Launching in a Male-Dominated Field

Destiny Burns, 53, is another successful female entrepreneur who toughened up from years working in a male-dominated field. She opened CLE Urban Winery, a boutique winery and tasting room in her hometown of Cleveland last year. But Burns had initially retired after a 20-year military career as a Navy intelligence communications officer and then spent 13 years in business development positions for defense contractors such as General Dynamics and Northrop Grumman.

When I asked Burns about her challenges as a woman starting a business, she was quick to say there were challenges, but not because she was a woman.

“I have not really encountered any specific bias or issues related to my gender or age” she told me. “I have spent my entire adult and professional life in a man’s world… first the U.S. military and then as an executive in the defense sector. Most entrepreneurs I encounter are also men. I am comfortable in male-dominated business situations. I just don’t see myself as any different and that’s how I conduct myself.”

Her saving grace was her experience. She tapped the same skills to sell her business model to lenders that she’d used in her post-military career when she made the case why the government should award her company the business.

Paying It Forward

Another corporate refuge, Barbara Rodgers, 61, launched Nutrition Life Strategiestwo years ago following a nearly 30-year career as a securities industry executive.

“After struggling with multiple sclerosis at the end of my corporate career, I was drawn to an education and career path in holistic nutrition because of the results I experienced personally in arresting my MS symptoms by changing my diet,” Rodgers says. “My goal now is to pay it forward and help others who are dealing with chronic disease.”

Like Burchfield and Burns, Rodgers credits her decades of experience in the workplace for preparing her to start her business. “After nearly 30 years in the securities industry — a male dominated industry, especially when I got started in the 1980s — what I’m experiencing now is refreshing. For the most part, anyone I’ve met in holistic nutrition is very nurturing, supportive and friendly.”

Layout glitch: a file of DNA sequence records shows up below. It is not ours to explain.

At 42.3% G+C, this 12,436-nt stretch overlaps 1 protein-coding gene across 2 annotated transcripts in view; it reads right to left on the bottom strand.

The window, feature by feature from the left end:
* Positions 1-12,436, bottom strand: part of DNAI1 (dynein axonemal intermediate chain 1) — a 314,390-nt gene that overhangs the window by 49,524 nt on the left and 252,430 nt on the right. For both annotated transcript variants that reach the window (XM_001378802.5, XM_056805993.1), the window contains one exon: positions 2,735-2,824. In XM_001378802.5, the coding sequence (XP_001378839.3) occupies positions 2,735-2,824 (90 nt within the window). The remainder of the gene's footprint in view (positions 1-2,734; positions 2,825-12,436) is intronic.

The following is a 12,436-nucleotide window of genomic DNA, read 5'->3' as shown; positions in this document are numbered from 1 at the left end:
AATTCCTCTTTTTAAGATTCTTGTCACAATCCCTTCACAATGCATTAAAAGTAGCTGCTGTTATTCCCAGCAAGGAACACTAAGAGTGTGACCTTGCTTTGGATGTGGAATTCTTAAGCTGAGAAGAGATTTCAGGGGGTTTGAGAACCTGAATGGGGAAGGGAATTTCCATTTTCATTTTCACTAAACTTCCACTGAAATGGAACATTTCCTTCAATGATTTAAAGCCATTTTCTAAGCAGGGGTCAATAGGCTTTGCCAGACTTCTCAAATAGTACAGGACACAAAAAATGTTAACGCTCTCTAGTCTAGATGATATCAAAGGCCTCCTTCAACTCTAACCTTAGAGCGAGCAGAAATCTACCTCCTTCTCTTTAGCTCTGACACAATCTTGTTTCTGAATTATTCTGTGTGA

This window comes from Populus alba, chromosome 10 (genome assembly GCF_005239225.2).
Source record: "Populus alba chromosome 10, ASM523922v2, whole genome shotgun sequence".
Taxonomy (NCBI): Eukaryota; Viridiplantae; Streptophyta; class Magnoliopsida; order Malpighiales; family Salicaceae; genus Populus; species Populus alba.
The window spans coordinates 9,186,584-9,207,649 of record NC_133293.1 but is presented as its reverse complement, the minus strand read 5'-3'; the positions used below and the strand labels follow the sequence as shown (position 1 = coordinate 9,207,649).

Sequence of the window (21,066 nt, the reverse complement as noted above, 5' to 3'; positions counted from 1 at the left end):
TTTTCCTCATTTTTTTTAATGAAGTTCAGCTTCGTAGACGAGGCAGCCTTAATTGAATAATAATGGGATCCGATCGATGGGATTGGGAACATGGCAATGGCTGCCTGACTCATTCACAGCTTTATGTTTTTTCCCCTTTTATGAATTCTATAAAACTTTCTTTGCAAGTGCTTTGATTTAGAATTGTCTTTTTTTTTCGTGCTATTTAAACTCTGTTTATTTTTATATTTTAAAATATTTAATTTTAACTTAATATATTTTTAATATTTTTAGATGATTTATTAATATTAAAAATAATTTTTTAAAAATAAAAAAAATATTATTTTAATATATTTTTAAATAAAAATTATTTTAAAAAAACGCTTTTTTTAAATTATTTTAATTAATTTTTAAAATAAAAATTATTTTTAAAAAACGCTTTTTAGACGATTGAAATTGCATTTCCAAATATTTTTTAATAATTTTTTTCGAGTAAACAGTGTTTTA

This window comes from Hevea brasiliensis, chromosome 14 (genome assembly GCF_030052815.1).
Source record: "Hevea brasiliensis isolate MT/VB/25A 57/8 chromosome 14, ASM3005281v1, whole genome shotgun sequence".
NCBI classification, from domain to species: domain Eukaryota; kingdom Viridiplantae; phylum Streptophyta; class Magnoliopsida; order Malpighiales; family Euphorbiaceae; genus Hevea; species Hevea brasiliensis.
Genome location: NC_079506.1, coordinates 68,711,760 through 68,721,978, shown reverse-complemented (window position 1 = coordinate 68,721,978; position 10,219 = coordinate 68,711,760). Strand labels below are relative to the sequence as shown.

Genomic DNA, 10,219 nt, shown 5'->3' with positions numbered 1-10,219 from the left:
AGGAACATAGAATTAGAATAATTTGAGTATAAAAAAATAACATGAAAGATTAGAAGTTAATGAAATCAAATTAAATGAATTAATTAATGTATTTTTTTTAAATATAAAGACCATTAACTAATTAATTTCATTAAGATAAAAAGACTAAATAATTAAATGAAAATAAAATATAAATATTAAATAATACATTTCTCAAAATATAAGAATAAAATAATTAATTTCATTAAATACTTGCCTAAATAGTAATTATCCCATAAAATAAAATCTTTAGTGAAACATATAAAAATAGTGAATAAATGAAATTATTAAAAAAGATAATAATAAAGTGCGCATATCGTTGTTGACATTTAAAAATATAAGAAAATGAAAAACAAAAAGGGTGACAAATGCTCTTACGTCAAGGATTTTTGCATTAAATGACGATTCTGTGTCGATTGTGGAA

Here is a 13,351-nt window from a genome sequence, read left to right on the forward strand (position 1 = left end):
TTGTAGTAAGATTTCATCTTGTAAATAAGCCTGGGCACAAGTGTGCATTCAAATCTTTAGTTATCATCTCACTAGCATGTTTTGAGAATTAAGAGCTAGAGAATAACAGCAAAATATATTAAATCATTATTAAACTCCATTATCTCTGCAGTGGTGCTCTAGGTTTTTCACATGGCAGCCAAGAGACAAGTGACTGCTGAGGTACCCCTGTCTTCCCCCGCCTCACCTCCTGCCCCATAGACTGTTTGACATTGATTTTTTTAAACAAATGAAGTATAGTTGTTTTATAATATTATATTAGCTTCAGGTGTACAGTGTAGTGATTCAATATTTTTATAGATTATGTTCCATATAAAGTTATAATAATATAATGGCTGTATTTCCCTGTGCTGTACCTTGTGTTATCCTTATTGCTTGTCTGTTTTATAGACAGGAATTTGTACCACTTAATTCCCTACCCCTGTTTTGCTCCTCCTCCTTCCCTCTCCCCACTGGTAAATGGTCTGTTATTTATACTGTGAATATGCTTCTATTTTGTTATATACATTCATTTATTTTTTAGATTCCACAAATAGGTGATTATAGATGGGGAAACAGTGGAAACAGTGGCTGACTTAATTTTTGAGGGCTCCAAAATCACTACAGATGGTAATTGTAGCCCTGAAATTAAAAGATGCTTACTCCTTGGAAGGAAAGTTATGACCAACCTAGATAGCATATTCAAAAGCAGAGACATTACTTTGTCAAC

Getting Certified as a Woman-Owned Business

For Burchfield, one of the biggest tests was not trying to make it in bro-based world, but the opposite: getting her business certified by the Women’s Business Enterprise National Council (WBENC) as a woman-owned business.

“It’s a grueling process,” Burchfield says. “But we got through it just in time to put the logo on our label and many companies, such as Target and Starbucks, have initiatives to work with WBENC-certified companies.” Tapping into the increasingly women-friendly initiatives for capital and advice is a savvy strategy for female entrepreneurs of all ages.

The best reward for Burchfield: “It sounds romantic, but when we watch someone taste our water and look up and say ‘Wow,’ you can’t stop smiling,” she says. “It’s like your child taking the training wheels off the bike, and you see them tooling down the road on two wheels.”

Click here to read more.

The Encore – AVIS: Commit to Planning Ahead for Road Safety

Big business trip planned? A special level of attention to detail is needed when preparing to drive. No matter how much planning goes into ensuring a safe trip, no one ever plans to be in a crash. Take the time to be prepared and be safe.

Big trip:

  • Do your homework – know your route and set your navigation before leaving.
  • Check the oil, tires, air pressure, windshield wipers and fluid.
  • Check the weather forecast.
  • Make sure every person in every seat wears a seatbelt.
  • Remember to take breaks.
  • When riding in a taxi or using a car service, never let safety take a back seat. Crashes happen in all types of vehicles, with all levels of drivers at any time in any place. Always buckle up – no matter who is doing the driving.